LEBRON JAMES: Well, if you knew Draymond, he started the trash talking first in that game. I’m not much of a trash talker, but he started it first his rookie year. So don’t let him try to start up a story on why he’s motivated because I said something. He started it, and I finished it (smiling).

“You’re too small” is the most benign form of trash talk possible. It’s a phrase players use all the time to chide their opponent when not intending to be mean-spirited, and when not attempting to inflict too much emotional damage.

James, at this point, is very savvy when it comes to answering questions like these. His honesty is refreshing, as is his ability to see what the angle is while setting the record straight.

Report: Royce White close to a commitment to play Summer League for Clippers


Royce White was the 16th overall pick in the 2012 NBA Draft, but has only played part of one season since.

While dealing with a well-documented anxiety disorder, White’s handling of his situation became a problem most teams weren’t willing to deal with.

Now, with the benefit of hindsight and perhaps an additional level of maturity, White is eying an NBA comeback, which may start this summer with the Los Angeles Clippers.

From Shams Charania of Real GM:

Royce White is closing on a commitment to join the Los Angeles Clippers to make his NBA comeback in the July Summer League, league sources told RealGM.

White has considered interest from several organizations, including the Chicago Bulls, San Antonio Spurs and New Orleans Pelicans, but gained trust with the Clippers’ front office through dialogue with brass members.

White is nearing a commitment to the Clippers, but the 6-foot-8 forward will stay away from signing any sort of free-agent deal in order to showcase himself for the NBA’s other 29 teams. He has spent the year training in Minnesota with trainer Chris Carr.

The Clippers make sense, because White is precisely the type of player they’ll need to look at while trying to upgrade the roster.

L.A. is hamstrung from a salary cap perspective, and can only sign players to minimum (-ish) salary deals. But the Clippers desperately need to add depth, which is why a veteran player like Paul Pierce, and a castoff like White may be the best (and perhaps only) legitimate options.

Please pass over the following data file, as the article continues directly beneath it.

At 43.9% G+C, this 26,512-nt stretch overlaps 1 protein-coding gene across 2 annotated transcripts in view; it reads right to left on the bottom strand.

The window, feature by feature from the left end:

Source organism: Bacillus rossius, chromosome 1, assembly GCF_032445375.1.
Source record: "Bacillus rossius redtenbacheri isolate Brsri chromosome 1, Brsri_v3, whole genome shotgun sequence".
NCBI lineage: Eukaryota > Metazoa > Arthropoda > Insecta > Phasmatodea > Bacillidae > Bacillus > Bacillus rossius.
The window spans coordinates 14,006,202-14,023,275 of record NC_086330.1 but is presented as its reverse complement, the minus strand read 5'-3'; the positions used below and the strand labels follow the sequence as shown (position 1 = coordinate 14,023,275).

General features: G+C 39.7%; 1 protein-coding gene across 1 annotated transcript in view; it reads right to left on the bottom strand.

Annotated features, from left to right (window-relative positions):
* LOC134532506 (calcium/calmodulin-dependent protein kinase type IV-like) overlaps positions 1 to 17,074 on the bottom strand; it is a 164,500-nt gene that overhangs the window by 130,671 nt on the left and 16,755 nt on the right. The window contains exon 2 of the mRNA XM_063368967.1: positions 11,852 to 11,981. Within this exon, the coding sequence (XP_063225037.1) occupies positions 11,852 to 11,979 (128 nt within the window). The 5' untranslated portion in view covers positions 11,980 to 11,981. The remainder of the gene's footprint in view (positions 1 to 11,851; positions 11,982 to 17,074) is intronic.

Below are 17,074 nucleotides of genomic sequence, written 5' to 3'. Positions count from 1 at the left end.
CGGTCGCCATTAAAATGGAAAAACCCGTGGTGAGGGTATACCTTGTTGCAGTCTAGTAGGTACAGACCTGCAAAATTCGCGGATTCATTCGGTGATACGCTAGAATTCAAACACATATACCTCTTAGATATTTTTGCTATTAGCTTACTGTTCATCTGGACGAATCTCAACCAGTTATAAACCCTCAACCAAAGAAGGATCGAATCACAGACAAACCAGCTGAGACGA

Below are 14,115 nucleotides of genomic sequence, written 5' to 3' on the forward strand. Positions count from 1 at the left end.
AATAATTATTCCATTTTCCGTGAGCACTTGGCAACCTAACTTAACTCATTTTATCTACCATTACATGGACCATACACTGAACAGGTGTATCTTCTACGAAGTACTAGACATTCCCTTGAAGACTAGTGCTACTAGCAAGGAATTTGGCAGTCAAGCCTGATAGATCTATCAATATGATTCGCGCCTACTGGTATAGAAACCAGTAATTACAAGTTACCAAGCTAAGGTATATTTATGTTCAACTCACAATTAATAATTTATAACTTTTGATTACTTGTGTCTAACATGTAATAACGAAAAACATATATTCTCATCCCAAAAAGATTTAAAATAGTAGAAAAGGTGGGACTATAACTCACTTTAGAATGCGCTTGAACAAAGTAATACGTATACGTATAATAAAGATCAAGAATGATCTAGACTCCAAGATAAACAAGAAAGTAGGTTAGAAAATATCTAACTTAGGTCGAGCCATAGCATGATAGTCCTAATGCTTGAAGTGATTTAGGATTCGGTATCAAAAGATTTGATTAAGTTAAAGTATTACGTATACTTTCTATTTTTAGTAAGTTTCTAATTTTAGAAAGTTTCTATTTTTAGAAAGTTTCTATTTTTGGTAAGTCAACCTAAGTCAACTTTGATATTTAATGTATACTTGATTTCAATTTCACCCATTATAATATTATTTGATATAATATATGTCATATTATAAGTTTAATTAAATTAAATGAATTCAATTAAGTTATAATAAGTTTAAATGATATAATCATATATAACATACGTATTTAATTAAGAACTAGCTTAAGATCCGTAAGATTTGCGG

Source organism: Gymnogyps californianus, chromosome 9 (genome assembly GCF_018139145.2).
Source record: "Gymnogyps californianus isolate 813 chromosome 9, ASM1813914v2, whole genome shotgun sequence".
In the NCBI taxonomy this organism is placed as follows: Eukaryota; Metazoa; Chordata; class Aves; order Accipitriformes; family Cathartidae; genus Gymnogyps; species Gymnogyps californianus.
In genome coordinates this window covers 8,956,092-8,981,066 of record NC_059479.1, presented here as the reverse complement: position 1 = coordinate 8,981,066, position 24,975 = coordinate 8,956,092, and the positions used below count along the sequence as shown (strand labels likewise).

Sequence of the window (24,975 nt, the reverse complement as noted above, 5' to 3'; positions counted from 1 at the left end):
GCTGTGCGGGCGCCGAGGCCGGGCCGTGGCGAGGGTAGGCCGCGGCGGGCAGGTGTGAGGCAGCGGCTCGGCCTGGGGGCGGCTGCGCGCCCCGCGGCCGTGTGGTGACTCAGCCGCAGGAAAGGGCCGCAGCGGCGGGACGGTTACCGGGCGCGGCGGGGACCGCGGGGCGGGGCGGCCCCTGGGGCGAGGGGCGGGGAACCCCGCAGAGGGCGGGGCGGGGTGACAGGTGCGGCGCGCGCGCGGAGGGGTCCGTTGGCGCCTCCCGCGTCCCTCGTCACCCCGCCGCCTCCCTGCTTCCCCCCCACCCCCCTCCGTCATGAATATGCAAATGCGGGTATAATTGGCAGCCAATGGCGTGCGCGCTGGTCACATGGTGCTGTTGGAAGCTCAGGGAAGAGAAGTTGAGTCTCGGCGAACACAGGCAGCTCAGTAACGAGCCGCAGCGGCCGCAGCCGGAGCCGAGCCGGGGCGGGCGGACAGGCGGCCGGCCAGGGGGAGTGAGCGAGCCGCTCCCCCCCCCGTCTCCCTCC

Kyrie Irving after being ruled out for remainder of NBA Finals due to knee injury: ‘I gave it everything I had and have no regrets’


When Kyrie Irving went down with a knee injury in overtime of the Cavaliers’ Game 1 loss to the Warriors, he seemed to immediately know it was more serious than those he had suffered earlier in the postseason.

Irving missed time during the Eastern Conference Finals, and went to seek a second opinion on the knee issues he was dealing with. Ultimately, it was labeled as tendonitis, though Irving remained skeptical that it wasn’t a bit more serious.

As Irving left the floor this time, he was seen throwing his jersey in anger once he entered the tunnel to the locker room. And he admitted to being worried afterward, which, as it turns out, was unfortunately justified.

Now that Irving is done for this postseason, he must mentally shift to focusing on his recovery. He took the first step in that process by posting a message to fans on Instagram, and appeared to be keeping a positive outlook, at least on the surface.


“I want to thank everyone for the well wishes,” Irving wrote. “Saddened by the way I had to go out but it doesn’t take away from being apart of a special playoff run with my brothers. Truly means a lot for all the support and love. I Gave it everything I had and have no regrets. I love this game no matter what and I’ll be back soon. To my brothers: You already know what the deal is. And to Delly: “ICE it down del” *Big Perk voice *”